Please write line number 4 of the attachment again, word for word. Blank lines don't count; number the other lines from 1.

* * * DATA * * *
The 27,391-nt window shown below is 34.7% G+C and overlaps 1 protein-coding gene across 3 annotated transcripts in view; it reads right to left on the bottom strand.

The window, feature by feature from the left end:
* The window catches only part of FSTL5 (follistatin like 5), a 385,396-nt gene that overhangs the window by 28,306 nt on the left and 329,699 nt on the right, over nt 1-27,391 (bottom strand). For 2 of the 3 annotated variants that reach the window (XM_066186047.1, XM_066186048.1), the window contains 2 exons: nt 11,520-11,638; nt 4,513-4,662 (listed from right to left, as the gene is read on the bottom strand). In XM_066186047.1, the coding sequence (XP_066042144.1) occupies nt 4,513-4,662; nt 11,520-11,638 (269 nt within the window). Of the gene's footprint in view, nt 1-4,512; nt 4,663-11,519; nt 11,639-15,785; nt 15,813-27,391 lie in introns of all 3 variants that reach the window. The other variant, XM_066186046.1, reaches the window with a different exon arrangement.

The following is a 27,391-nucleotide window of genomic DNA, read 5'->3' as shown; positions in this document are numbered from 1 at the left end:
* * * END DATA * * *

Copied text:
The following is a 27,391-nucleotide window of genomic DNA, read 5'->3' as shown; positions in this document are numbered from 1 at the left end: